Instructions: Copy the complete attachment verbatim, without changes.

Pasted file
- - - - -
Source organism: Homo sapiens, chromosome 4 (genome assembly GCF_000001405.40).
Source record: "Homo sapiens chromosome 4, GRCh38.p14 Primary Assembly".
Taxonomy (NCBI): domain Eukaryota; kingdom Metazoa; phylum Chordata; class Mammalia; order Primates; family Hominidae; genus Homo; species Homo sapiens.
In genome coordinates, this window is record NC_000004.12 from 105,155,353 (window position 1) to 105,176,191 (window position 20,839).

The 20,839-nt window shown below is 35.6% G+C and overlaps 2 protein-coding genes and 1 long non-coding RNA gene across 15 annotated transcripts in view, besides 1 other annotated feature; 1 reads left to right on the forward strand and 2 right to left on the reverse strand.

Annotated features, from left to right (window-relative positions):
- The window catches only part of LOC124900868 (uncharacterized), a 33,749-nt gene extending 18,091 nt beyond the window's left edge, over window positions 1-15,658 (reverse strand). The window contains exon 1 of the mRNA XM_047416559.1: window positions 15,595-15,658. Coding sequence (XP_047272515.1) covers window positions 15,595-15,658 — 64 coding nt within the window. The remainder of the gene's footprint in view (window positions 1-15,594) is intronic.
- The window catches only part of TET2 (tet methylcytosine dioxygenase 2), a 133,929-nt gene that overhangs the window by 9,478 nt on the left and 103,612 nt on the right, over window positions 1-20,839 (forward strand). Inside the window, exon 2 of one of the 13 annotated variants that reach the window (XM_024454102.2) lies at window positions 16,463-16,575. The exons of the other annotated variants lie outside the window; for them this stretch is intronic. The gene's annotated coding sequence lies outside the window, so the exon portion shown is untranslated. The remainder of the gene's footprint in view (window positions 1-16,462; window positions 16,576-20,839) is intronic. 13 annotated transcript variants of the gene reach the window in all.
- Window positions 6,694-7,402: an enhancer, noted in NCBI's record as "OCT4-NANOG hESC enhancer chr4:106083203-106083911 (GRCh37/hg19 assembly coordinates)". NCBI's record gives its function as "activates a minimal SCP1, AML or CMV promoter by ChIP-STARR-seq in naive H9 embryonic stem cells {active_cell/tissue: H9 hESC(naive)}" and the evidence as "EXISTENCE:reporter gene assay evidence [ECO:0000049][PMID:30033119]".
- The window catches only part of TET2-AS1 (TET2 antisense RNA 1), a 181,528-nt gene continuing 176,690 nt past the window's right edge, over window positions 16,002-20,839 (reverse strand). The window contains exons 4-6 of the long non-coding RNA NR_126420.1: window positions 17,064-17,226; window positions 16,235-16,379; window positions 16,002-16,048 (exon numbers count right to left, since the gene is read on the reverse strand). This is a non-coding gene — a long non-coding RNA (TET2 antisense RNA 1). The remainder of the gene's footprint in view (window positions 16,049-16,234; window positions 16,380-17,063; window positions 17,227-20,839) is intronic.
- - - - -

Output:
Source organism: Homo sapiens, chromosome 4 (genome assembly GCF_000001405.40).
Source record: "Homo sapiens chromosome 4, GRCh38.p14 Primary Assembly".
Taxonomy (NCBI): domain Eukaryota; kingdom Metazoa; phylum Chordata; class Mammalia; order Primates; family Hominidae; genus Homo; species Homo sapiens.
In genome coordinates, this window is record NC_000004.12 from 105,155,353 (window position 1) to 105,176,191 (window position 20,839).

The 20,839-nt window shown below is 35.6% G+C and overlaps 2 protein-coding genes and 1 long non-coding RNA gene across 15 annotated transcripts in view, besides 1 other annotated feature; 1 reads left to right on the forward strand and 2 right to left on the reverse strand.

Annotated features, from left to right (window-relative positions):
- The window catches only part of LOC124900868 (uncharacterized), a 33,749-nt gene extending 18,091 nt beyond the window's left edge, over window positions 1-15,658 (reverse strand). The window contains exon 1 of the mRNA XM_047416559.1: window positions 15,595-15,658. Coding sequence (XP_047272515.1) covers window positions 15,595-15,658 — 64 coding nt within the window. The remainder of the gene's footprint in view (window positions 1-15,594) is intronic.
- The window catches only part of TET2 (tet methylcytosine dioxygenase 2), a 133,929-nt gene that overhangs the window by 9,478 nt on the left and 103,612 nt on the right, over window positions 1-20,839 (forward strand). Inside the window, exon 2 of one of the 13 annotated variants that reach the window (XM_024454102.2) lies at window positions 16,463-16,575. The exons of the other annotated variants lie outside the window; for them this stretch is intronic. The gene's annotated coding sequence lies outside the window, so the exon portion shown is untranslated. The remainder of the gene's footprint in view (window positions 1-16,462; window positions 16,576-20,839) is intronic. 13 annotated transcript variants of the gene reach the window in all.
- Window positions 6,694-7,402: an enhancer, noted in NCBI's record as "OCT4-NANOG hESC enhancer chr4:106083203-106083911 (GRCh37/hg19 assembly coordinates)". NCBI's record gives its function as "activates a minimal SCP1, AML or CMV promoter by ChIP-STARR-seq in naive H9 embryonic stem cells {active_cell/tissue: H9 hESC(naive)}" and the evidence as "EXISTENCE:reporter gene assay evidence [ECO:0000049][PMID:30033119]".
- The window catches only part of TET2-AS1 (TET2 antisense RNA 1), a 181,528-nt gene continuing 176,690 nt past the window's right edge, over window positions 16,002-20,839 (reverse strand). The window contains exons 4-6 of the long non-coding RNA NR_126420.1: window positions 17,064-17,226; window positions 16,235-16,379; window positions 16,002-16,048 (exon numbers count right to left, since the gene is read on the reverse strand). This is a non-coding gene — a long non-coding RNA (TET2 antisense RNA 1). The remainder of the gene's footprint in view (window positions 16,049-16,234; window positions 16,380-17,063; window positions 17,227-20,839) is intronic.